Economists also see residual adjustments in the basic interest rate

That is, in smaller proportions in the meetings from August onwards

In the meeting that brought Selic to 2.25% per year, at the lowest level in history, Copom left the message that it is about to end the cutting cycle, but did not give its task for closed, according to market participants. The expectation now is that the adjustments will be residual, that is, in a smaller proportion in the meetings starting in August.

Copom’s reduction of inflation projections in 2021 left the door open for a new cut in the base rate at the next meeting, by 0.50 percentage points, according to Daniel Weeks, chief economist of Garde Asset Management.

“There is a conservative speech from the Central Bank, but it left the door open if future cuts are needed. What makes it leave the door open are the inflation projections, which keep falling,” Weeks said, noting the previous estimate was 3.4% and went to 3.2%, below the target.

Weeks said Garde’s projection is for a cut of 0.50 points at the next meeting and then another 0.25 points, reaching Selic at 1.5% a year. Despite the signals via inflation, Weeks ponders that the scenario is one of uncertainty, with Copom indicating that it is necessary to wait for the effects on the Gross Domestic Product (GDP) of the measures to stimulate the economy.

The chief economist of Banco Haitong in Brazil, Flávio Serrano, highlights the fact that Copom has mentioned that an eventual future adjustment in the current degree of monetary stimulus will be residual, and that the collegiate sees asymmetry of risks upwards.

“Copom signals that we are very close to the end. Of course, there are many uncertainties. On the one hand, the extent of the pandemic could generate a further drop in demand, which would generate the need for further cuts. On the other hand, the stimuli already applied and the worse fiscal picture generate an asymmetry in the balance of risks upwards. If necessary, the Central Bank will cut more, but if it does, it will be very gradual,” says the professional. “If nothing changes radically for the next decision, the expectation is between maintenance and a slight drop of 0.25 percentage points”.

There is no consistent argument for Copom to maintain the Selic rate at the current level of 2.25%. This is the reading of Fator’s chief economist, José Francisco de Lima Gonçalves, who expects two more 0.25 point cuts in the Selic rate, which would take the rate to 1.75%.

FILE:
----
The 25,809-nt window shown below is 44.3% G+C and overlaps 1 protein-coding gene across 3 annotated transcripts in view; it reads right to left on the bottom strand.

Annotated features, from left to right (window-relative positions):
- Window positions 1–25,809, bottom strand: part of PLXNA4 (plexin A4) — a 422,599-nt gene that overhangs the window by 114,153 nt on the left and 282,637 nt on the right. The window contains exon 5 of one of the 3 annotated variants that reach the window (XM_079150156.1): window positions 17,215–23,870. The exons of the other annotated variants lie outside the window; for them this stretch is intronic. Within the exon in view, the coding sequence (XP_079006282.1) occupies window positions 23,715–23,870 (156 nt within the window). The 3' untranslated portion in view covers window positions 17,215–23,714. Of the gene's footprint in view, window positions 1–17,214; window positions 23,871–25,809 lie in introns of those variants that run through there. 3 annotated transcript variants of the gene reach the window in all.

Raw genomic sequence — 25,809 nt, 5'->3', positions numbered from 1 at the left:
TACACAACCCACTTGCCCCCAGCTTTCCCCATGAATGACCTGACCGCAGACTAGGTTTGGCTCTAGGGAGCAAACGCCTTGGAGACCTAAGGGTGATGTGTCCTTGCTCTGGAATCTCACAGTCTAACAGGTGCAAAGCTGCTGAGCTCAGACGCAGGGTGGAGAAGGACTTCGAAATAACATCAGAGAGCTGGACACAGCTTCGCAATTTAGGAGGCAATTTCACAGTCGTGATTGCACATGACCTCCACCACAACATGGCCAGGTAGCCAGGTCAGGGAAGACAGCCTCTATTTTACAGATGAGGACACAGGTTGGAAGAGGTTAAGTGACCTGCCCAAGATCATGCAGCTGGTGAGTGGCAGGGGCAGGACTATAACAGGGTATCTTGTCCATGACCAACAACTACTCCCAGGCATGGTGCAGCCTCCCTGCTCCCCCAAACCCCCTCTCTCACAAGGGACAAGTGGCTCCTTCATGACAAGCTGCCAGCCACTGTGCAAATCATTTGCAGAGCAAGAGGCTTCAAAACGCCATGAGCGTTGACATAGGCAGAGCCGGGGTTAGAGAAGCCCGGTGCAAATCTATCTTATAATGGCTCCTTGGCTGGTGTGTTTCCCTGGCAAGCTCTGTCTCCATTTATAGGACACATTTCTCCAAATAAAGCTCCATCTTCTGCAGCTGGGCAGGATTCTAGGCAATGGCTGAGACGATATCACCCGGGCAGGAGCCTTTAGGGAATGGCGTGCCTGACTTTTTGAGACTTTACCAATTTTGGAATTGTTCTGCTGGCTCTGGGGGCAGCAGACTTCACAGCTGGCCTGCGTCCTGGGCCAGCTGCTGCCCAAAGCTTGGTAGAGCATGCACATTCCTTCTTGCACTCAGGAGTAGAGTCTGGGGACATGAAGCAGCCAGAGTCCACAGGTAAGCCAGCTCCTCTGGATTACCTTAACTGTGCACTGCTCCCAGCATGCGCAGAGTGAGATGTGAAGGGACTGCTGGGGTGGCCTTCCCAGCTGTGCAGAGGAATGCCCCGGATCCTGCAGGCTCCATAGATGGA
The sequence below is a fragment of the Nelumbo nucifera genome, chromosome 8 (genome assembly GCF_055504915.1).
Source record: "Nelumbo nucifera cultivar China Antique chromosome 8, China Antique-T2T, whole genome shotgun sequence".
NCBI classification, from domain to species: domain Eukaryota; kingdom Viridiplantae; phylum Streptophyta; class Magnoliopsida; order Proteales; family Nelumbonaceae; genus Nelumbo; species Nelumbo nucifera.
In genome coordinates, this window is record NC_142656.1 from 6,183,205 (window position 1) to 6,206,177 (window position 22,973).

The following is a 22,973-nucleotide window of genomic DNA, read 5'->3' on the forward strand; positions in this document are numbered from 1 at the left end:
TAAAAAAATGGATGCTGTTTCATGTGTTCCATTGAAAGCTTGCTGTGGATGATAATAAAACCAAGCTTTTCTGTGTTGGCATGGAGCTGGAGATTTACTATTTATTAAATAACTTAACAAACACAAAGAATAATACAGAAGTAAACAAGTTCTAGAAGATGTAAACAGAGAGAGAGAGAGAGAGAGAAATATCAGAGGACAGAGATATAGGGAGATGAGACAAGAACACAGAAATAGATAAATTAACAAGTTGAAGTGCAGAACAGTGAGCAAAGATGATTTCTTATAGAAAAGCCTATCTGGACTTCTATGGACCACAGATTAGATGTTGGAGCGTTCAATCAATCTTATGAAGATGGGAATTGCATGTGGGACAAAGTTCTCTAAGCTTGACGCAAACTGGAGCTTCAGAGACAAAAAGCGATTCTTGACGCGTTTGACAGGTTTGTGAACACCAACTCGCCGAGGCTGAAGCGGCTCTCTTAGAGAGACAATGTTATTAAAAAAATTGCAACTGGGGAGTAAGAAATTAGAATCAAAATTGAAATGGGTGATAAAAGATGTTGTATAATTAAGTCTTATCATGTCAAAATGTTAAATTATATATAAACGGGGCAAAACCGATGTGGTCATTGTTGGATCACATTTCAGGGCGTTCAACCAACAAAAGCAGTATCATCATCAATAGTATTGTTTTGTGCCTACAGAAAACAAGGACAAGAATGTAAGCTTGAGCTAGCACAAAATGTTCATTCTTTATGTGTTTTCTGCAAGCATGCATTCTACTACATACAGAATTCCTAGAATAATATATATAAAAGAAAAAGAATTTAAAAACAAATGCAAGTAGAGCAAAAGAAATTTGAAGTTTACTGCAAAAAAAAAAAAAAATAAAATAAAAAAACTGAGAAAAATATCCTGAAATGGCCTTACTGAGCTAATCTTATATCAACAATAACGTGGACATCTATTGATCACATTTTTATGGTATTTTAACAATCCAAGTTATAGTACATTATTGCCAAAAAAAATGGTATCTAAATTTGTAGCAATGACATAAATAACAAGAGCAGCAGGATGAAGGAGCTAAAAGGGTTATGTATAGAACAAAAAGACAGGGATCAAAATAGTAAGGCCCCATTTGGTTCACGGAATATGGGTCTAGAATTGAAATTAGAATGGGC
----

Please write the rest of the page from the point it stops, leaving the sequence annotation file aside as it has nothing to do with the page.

“The only point that the statement poses as a risk to the continuity of the interest rate cut is the tax, a variable that could raise structural interest rates,” he explains. “But as long as inflation continues to fall, it means that interest rates are still far from that structural level and that, therefore, there is plenty of room to cut the Selic again”.

By leaving the message that it can adopt residual cuts from Selic, Copom has taken a step further than expected, according to Fabiano Godoi, founding partner of Kairós Capital. For the manager, without knowing whether the fiscal stimulus given so far to rescue companies and families will be limited to 2020, there would be justification to close the cycle at this Wednesday’s meeting.

“I did not expect the Central Bank to close the door completely, but to be satisfied with the degree of stimulus given so far. However, the feeling in the communiqué is that they have not yet closed the cycle”.

“They left the door ajar, that is, they didn’t warn that the cutting cycle was over, but they left the highest bar for adjustments,” says Mauricio Oreng, an economist at Santander Brasil. For him, the Central Bank’s signaling is a stop to observe the effects of the pandemic and how the economy will develop.

“The impression the statement gives is that Copom wants to stop cutting interest rates, but it’s not a question of seeing a high so soon. It’s a scenario that indicates the end of the cycle, but still far from when that cycle begins to be reversed. It’s something that’s off the radar,” says Camila Faria Lima, Canvas’ chief economist.

JGP’s chief economist Fernando Rocha says he understands the Central Bank is following its inflation target model, but that Copom has been acting mechanically, cutting interest because projections for the IPCA remain low.

But the deflation observed recently is the effect of the spawning of stocks of durable goods such as electronics and furniture, with companies selling at any price to raise working capital. When they have to rebuild inventories, they will have a higher exchange rate as a reference.

“Inflation is a compass, but you can’t blindly trust it in such an atypical period. I wouldn’t take inflation projections literally.”

Author: Por Adriana Cotias, Lucas Hirata, Marcelle Gutierrez e Lucinda Pinto Source Valor Investe

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